The Undoing Project – How a Nobel Prize–winning theory of the mind altered our perception of reality- Michael Lewis

Forty years ago, Israeli psychologists Daniel Kahneman and Amos Tversky wrote a series of breathtakingly original studies undoing our assumptions about the decision-making process. Their papers showed the ways in which the human mind erred, systematically, when forced to make judgments in uncertain situations. Their work created the field of behavioral economics, revolutionized Big Data studies, advanced evidence-based medicine, led to a new approach to government regulation, and made much of Michael Lewis’s own work possible. Kahneman and Tversky are more responsible than anybody for the powerful trend to mistrust human intuition and defer to algorithms.

 

Influence: The Psychology of Persuasion– Robert Cialdini

Influence, the classic book on persuasion, explains the psychology of why people say “yes”—and how to apply these understandings. Dr. Robert Cialdini is the seminal expert in the rapidly expanding field of influence and persuasion. His thirty-five years of rigorous, evidence-based research along with a three-year program of study on what moves people to change behavior has resulted in this highly acclaimed book.

 

Parenting with Presence: Practices for Raising Conscious, Confident, Caring Kids– Susan Stiffelman

Our children can be our greatest teachers. Parenting expert Susan Stiffelman writes that the very behaviors that push our buttons – refusing to cooperate or ignoring our requests – can help us build awareness and shed old patterns, allowing us to raise our children with greater ease and enjoyment. Filled with practical advice, powerful exercises, and fascinating stories from her clinical work, Parenting with Presence teaches us how to become the parents we most want to be while raising confident, caring children.

 

Willing Wisdom – Thomas Deans

7 Questions to ask, family, friends and charities to help guide giving-decisions. For those who already have a Will, the book helps readers confirm whether their giving decisions continue to feel right. The answers to these 7 Questions reveal whether gifts will release potential or destroy it. Only through conversation and the wisdom shared in both directions can anyone begin to know how it will be for their beneficiaries. In a busy world where conversations about life, death and wealth are often avoided, Willing Wisdom confidently guides readers in a brave new direction.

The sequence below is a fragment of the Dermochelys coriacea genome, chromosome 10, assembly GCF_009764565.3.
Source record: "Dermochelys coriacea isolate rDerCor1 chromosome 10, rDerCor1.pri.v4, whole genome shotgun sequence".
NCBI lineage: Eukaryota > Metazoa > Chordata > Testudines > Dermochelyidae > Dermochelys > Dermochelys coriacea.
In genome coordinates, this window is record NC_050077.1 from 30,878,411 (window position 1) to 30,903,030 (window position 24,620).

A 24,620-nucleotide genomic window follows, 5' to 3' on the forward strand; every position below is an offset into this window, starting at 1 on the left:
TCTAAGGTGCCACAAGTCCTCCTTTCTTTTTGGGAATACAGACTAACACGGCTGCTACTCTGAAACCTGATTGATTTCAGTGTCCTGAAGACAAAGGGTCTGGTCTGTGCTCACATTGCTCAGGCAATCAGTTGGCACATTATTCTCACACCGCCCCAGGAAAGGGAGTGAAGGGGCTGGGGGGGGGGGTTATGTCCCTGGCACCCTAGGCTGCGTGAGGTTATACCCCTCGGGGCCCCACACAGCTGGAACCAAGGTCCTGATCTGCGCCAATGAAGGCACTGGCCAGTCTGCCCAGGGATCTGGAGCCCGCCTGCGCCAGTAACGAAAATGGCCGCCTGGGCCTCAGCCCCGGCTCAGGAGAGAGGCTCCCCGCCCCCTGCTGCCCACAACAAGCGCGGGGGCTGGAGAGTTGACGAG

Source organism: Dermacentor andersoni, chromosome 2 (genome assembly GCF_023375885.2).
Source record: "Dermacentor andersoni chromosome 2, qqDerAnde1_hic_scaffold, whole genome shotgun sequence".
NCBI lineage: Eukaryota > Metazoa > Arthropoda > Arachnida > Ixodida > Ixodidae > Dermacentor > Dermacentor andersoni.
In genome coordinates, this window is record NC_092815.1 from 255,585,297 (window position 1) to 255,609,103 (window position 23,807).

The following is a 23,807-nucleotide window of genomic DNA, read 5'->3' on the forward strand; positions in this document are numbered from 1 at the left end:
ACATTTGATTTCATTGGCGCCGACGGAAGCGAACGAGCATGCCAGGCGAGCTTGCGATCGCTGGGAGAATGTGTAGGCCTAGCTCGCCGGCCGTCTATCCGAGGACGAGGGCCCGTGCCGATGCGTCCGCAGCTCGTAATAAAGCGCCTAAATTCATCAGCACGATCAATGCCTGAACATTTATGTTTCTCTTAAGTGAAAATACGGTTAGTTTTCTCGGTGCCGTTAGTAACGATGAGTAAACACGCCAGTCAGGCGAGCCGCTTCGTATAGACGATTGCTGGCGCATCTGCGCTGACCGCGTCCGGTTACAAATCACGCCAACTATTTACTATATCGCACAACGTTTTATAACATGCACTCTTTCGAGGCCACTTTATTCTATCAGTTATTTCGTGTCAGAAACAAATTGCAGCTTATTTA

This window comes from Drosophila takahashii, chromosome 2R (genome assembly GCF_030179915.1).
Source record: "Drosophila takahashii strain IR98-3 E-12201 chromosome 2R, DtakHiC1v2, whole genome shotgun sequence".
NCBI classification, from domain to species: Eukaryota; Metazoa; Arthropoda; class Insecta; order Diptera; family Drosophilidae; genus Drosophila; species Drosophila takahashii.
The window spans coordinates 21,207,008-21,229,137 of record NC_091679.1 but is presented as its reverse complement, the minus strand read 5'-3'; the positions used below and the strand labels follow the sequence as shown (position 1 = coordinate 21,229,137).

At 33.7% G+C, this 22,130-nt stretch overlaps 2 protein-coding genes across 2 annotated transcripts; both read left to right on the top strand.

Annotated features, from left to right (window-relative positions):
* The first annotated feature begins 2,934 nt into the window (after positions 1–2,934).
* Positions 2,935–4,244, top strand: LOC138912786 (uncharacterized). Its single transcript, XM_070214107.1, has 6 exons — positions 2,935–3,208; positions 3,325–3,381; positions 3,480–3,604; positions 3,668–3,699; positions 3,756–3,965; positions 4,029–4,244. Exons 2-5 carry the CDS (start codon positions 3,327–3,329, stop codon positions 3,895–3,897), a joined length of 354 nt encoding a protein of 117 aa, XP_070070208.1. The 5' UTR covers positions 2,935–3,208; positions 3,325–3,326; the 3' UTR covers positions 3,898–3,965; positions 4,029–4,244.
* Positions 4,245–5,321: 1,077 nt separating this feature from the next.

Thank You for Being Late: An Optimist’s Guide to Thriving in the Age of Accelerations – Thomas L. Friedman

A New York Times Bestseller. A field guide to the twenty-first century, written by one of its most celebrated observers. We all sense it—something big is going on. You feel it in your workplace. You feel it when you talk to your kids. You can’t miss it when you read the newspapers or watch the news. Our lives are being transformed in so many realms all at once—and it is dizzying.
In Thank You for Being Late, a work unlike anything he has attempted before, Thomas L. Friedman exposes the tectonic movements that are reshaping the world today and explains how to get the most out of them and cushion their worst impacts. You will never look at the world the same way again after you read this book: how you understand the news, the work you do, the education your kids need, the investments your employer has to make, and the moral and geopolitical choices our country has to navigate will all be refashioned by Friedman’s original analysis.

 

Don’t Sweat the small stuff at work– Richard Carlson